Out of some 9,300 who were identified as needing psychological support, more than 5,600 have received counseling.


The types of support include group therapy, painting, sewing, computer classes and play therapy for children, the federation explained.


"The aim of the group activities is to get people to talk about their experiences and not to keep them tucked away in an isolated corner in their minds," said Aghdas Coffee, who heads the program, which is supported by the Red Cross Societies of Iceland, Denmark and Italy.


The European Union's humanitarian office is the main backer of the initiative, which continues to receive new patients.


In September alone, 129 new patients diagnosed with Post Traumatic Stress Disorder were registered at one Red Crescent counseling center.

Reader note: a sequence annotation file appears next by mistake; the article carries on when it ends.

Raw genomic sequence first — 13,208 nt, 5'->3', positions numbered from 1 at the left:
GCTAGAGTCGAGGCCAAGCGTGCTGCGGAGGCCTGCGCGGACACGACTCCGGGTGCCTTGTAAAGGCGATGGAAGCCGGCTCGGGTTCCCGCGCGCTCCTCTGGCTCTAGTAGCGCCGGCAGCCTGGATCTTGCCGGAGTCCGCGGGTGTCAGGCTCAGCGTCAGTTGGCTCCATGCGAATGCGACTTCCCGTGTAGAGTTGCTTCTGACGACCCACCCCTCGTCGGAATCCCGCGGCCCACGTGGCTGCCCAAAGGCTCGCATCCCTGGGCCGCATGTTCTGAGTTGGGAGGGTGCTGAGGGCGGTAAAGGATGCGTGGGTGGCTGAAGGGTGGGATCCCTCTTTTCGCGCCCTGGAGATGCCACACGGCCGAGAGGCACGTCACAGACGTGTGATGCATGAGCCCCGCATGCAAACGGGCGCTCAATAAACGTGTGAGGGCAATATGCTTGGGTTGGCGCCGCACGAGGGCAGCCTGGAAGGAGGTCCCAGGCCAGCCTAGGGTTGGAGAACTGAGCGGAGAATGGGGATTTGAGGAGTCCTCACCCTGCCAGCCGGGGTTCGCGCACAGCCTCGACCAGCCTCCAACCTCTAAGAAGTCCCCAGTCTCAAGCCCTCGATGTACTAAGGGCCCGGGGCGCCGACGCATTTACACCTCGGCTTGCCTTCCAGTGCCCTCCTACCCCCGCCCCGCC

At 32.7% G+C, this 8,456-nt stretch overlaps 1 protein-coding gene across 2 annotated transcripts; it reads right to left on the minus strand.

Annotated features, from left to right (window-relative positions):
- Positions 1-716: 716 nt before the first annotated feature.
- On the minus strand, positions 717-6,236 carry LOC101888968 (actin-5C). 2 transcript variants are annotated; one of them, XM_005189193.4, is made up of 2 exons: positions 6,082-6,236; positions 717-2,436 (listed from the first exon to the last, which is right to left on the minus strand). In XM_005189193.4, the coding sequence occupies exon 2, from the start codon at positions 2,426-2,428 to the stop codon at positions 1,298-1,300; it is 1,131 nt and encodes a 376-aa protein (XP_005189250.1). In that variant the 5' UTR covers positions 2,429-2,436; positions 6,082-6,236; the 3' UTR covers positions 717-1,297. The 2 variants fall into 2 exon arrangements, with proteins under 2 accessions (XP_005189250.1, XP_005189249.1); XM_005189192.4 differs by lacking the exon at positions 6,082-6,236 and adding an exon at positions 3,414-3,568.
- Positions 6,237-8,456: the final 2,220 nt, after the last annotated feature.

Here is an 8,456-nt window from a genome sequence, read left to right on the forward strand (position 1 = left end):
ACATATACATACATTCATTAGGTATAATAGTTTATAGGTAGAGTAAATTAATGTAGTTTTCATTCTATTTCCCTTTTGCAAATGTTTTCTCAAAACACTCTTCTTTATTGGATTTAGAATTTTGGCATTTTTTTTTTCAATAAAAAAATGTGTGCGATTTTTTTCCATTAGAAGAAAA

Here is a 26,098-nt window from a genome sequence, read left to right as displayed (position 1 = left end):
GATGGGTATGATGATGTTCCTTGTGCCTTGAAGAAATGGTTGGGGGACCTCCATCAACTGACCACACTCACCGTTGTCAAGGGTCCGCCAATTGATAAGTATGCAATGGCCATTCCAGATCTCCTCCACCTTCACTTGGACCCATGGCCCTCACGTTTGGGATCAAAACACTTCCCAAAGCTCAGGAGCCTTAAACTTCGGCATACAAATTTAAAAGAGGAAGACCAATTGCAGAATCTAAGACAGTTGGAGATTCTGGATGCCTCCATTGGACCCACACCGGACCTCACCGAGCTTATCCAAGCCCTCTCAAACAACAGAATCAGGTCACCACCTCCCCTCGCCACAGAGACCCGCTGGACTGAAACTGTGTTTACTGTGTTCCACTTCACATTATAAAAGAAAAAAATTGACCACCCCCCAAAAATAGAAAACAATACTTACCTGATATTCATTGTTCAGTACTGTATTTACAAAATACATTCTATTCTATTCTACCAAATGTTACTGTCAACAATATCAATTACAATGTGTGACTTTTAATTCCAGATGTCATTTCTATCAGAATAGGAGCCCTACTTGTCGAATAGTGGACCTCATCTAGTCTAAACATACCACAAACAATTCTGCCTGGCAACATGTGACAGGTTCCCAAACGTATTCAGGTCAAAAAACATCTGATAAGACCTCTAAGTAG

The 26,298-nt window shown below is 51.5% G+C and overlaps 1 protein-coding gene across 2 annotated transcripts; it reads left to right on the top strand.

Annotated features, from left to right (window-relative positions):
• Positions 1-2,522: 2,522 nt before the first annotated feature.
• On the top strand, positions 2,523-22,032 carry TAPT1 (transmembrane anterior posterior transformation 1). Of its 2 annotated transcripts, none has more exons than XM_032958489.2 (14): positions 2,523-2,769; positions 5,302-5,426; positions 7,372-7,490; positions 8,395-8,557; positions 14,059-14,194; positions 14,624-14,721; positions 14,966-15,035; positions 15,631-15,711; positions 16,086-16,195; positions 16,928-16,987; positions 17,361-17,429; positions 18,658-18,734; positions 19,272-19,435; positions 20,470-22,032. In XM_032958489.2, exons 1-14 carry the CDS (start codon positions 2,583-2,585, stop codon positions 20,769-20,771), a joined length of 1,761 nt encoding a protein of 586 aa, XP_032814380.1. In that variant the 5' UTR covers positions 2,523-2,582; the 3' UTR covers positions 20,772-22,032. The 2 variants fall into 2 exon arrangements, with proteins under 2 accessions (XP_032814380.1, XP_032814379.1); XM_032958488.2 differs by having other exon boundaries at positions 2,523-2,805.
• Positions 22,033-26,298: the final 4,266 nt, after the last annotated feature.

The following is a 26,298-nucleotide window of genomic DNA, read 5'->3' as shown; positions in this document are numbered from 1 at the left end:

"The problem is compounded by an increase in drug addiction following the earthquake," the federation said, noting that the city lay on the smuggling route through Iran from Afghanistan and Pakistan.


Physical restructuring work is also ongoing after the tremor, which measured 6.5 on the Richter scale, destroyed all 131 schools in the city as well as its hospitals and clinics, the federation added.


Historical recall


It was 26 minutes and 52 seconds after 5 AM on December 26, 2003 when the earth shook.


American seismologists at the World Data Center measured "the event" at 6.5 on the Richter scale and located it at 28.9 degrees north, 58.2 degrees east.


Moments later in the slumbering Iranian city of Bam, between 6,000 and 15,000 people lay dead, 30,000 were injured, the historic mud-built fortress had collapsed along with 70 percent of the houses, and all communications with the outside world were cut off.